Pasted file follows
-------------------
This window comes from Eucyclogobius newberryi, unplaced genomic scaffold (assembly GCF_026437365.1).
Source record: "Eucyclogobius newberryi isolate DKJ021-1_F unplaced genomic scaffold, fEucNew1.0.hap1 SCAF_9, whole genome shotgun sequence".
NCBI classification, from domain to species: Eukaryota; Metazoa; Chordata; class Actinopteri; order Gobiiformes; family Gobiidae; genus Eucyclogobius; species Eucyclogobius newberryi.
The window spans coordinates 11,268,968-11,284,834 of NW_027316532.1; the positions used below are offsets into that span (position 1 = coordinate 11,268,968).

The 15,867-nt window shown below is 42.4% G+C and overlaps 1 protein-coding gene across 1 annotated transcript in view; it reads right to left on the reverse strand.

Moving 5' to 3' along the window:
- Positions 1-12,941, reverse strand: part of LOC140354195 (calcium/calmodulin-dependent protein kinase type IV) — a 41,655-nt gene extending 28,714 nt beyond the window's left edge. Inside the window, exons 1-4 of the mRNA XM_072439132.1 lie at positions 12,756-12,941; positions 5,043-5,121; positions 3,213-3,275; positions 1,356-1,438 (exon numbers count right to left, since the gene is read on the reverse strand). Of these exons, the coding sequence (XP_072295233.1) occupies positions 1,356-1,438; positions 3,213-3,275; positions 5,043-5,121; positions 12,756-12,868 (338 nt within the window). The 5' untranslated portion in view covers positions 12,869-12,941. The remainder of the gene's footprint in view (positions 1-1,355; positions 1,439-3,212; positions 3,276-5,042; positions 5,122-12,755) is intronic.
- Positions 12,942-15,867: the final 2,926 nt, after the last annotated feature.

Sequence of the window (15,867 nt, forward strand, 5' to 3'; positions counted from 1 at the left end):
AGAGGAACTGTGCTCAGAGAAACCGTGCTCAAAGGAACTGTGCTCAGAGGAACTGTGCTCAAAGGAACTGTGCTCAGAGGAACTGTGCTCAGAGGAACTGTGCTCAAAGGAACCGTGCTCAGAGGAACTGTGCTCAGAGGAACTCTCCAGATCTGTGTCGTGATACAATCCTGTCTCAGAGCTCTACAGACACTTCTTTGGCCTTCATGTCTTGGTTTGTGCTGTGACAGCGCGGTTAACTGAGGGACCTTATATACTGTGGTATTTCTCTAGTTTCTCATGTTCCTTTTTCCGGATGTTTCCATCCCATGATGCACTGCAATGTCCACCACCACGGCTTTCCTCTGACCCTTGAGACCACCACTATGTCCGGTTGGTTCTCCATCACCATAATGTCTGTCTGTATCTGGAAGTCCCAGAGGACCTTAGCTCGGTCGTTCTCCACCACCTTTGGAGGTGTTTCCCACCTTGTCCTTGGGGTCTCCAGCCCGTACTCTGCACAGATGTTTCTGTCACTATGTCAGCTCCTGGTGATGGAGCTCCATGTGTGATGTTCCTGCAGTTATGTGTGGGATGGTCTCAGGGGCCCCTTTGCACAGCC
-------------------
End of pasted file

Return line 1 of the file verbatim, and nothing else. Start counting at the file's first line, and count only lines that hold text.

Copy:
This window comes from Eucyclogobius newberryi, unplaced genomic scaffold (assembly GCF_026437365.1).